[act-ma] Carolyn Chute at Gulf of Maine Books on November 30

Roger Leisner rleisnerrfm at yahoo.com
Thu Nov 27 15:04:18 PST 2008

Carolyn Chute will do a rare reading/signing to celebrate her new novel "The School on Heart's Content Road" at Gulf of Maine Books at 134 Maine Street in Brunswick on Sunday, November 30 at 1:00 PM
Free and open to the public
For more info: 729-5083

Radio Free Maine audio tapes noted in Carolyn Chute's new novel

Carolyn Chute is an American writer and populist political activist strongly identified with the culture of poor, rural radical Maine.  Chute's first, and best known, novel "The Beans of Egypt, Maine" was published in 1985 to critical acclaim.  Chute's next two books "Letourneau's Used Auto Parts" (1988) and "Merry Men" (1994), are also set in the town of Egypt, Maine.

Her 1999 novel "Snow Man" dealt with the underground militia movement, something that Chute has devoted more of her time to in recent years.  Chute is currently the leader of the Second Maine Militia (as is Roger Leisner), and she speaks publicly about class issues in America.  Chute also publishes "The Fringe", a monthly collection of in-depth political journalism, short stories and intellectual commentary on current events.

Her first novel in ten years returns to Egypt, and is a rousing, politically charged portrait of a group of lives on the margins of our society.  "The School on Heart's Content Road" (Grove/Atlantic, Inc . - November 2008) spirals out from the story of Mickey Gammon, a fifteen-year-old dropout who has been evicted from his home and introduced to the secretive world of the Settlement. 

Run by The Prophet, the Settlement is a rural cooperative in alternative energy, farm produce and locally made goods.  Falsely demonized by the media as a compound of sin, the Settlement’s true nature remains foreign to outsiders.  It is there that Mickey meets another deserted child, six-year-old Jane, whose mother is in jail on trumped-up drug charges. Secret Agent Jane cunningly prowls the Settlement in her heart-shaped sunglasses, imagining that her plans to bring down the community will reunite her with her mother.  As they struggle to adjust to their new, complex surrogate family, Mickey and Jane witness the mounting unrest within the Settlement's ranks, which soon builds to a shocking and devastating crescendo.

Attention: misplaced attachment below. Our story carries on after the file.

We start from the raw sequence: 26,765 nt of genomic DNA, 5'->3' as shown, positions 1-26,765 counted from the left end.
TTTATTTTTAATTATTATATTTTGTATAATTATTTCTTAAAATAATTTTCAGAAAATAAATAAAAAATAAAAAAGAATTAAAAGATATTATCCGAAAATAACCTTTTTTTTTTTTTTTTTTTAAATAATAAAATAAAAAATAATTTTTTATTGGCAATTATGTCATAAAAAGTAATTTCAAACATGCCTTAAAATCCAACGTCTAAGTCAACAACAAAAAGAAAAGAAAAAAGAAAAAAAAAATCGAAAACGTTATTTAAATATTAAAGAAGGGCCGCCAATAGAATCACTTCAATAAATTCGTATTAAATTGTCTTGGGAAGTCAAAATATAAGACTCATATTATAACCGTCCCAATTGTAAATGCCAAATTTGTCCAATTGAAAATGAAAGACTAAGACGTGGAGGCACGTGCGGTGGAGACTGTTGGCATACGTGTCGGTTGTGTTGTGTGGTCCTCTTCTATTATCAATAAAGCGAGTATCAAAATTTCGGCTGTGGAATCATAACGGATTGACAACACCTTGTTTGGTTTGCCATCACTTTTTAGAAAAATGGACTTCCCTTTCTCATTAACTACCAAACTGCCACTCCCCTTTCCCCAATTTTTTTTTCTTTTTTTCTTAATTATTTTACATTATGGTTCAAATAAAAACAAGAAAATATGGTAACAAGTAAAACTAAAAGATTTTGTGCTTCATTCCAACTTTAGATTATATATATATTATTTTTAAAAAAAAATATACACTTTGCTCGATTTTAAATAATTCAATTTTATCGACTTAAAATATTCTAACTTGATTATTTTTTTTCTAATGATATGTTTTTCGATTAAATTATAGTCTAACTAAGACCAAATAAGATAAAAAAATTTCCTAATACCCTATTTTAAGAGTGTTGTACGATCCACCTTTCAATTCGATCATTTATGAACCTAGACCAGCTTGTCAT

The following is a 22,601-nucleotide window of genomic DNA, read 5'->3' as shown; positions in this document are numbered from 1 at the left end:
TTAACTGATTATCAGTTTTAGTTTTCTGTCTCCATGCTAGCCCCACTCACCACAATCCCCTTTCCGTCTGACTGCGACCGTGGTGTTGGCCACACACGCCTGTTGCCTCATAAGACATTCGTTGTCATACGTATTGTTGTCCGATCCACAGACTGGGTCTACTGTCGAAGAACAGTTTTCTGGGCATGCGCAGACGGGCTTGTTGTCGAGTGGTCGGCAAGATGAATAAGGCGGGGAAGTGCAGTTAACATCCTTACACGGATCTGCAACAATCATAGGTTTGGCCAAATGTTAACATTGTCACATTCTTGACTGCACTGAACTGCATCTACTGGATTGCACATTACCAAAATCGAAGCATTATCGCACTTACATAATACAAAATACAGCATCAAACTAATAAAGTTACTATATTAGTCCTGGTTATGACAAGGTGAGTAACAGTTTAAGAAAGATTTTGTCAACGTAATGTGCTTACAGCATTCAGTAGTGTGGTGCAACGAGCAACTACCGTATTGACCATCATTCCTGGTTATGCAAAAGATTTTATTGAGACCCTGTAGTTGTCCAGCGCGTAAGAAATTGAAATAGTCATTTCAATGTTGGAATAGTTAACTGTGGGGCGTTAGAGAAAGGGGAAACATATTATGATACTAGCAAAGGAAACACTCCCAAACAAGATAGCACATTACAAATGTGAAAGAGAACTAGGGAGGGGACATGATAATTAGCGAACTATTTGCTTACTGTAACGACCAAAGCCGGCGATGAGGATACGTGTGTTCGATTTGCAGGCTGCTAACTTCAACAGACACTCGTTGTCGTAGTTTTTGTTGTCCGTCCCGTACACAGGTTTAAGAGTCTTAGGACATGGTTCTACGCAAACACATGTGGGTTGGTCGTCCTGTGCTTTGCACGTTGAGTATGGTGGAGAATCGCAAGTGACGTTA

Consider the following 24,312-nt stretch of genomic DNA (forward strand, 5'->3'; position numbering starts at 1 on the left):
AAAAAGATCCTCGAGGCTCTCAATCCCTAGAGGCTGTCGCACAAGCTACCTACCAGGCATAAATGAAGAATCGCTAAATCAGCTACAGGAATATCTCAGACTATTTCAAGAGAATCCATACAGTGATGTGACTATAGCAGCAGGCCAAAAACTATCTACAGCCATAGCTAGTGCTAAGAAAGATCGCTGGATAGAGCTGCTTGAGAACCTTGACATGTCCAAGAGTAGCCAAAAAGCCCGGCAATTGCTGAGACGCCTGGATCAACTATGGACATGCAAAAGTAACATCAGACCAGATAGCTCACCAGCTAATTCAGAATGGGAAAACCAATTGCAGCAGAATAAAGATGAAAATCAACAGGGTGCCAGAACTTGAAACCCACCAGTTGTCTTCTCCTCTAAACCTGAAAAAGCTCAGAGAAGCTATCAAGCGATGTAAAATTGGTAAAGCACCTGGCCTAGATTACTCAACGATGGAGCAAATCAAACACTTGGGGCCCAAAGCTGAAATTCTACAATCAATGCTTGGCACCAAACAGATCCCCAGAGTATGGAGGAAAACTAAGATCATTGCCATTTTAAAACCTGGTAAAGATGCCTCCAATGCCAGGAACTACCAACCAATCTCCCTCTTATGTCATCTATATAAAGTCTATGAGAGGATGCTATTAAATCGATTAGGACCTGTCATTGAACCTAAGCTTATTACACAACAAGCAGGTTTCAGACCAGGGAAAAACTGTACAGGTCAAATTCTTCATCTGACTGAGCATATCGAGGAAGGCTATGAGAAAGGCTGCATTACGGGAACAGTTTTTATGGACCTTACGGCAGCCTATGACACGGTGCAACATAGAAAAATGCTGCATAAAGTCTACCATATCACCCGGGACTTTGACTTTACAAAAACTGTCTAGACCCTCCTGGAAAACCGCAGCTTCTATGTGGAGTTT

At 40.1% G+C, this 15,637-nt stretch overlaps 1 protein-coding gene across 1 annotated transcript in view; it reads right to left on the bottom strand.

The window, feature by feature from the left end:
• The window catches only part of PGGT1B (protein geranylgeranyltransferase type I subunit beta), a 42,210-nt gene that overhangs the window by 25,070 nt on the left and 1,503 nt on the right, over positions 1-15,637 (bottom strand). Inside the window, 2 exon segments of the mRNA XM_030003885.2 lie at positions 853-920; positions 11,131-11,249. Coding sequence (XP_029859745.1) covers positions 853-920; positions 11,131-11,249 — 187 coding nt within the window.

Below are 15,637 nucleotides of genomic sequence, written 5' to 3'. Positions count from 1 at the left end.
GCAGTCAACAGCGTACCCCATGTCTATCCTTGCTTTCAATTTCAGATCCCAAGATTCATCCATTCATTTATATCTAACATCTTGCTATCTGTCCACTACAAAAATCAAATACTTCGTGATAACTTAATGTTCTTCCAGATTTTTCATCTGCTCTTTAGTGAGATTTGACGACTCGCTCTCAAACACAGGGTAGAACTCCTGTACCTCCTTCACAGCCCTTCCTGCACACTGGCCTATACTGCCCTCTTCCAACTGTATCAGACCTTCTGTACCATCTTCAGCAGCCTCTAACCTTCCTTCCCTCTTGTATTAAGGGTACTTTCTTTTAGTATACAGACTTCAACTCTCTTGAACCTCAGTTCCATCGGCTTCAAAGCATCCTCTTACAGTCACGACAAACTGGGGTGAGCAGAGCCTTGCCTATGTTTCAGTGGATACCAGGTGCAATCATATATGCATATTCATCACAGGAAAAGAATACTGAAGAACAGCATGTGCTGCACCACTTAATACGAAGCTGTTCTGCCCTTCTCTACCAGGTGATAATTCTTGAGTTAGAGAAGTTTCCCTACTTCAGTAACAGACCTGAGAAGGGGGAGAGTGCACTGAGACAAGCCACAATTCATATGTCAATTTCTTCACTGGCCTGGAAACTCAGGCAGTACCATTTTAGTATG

The following excerpt is from pages 121-122 of "The School on Heart's Content Road"

"From a future time, Whitney St. Onge remembers the Parlor Night Salons.

Bree and I were both fifteen.  Everyone thought I was smart.  Physics, architecture, anthropology, politics, at least in some humid not-too-academic way, were to me desserts.
But Bree was ancient.  Her face deformed, her brain golden.  Daytimes she still worked in the woods with her brothers and her father.  So we called her Paul Bunyan Woman.  After work, she'd sneak one of their trucks and whiz up here to the Settlement, driver's license-free, sawdust in her cuffs.  And sometimes oil paints and ink on her hands, for she was an artist with no boundaries.  Our salons began to wheel in high gear around that head of scarlet hair.
One night I especially recall, it was deep summer.  She arrived late, her arms loaded with newsletters and hurried notes, her research.
It was damp in the West Parlor.  Maybe not the most horrible hot, but that stuffy-clammy that makes the cedar ceiling pour out a prehistoric smell, as my mother called it.
We older girls, the most devoted salonites, were hunched on the rugs digging through a box of Radio Free Maine audio tapes that belonged to our devout leftist, Nathan Knapp who, in his black waleless corduroy jacket and combed-wet dark hair, sat on one of the big couches, his dark-brown eyes level on everything.  He was near Gordon's age, late thirties or so.
Our library had a stash of more such tapes, and Bree was sending away for further selections with her logger money.  There were enough of these tapes lectures to last a lifetime.  And some you'd have to play three times or keep backing up so you could unravel all the Chomsky clauses, especially for Samantha and some of the others who would listen with such a toothache-looking squint."


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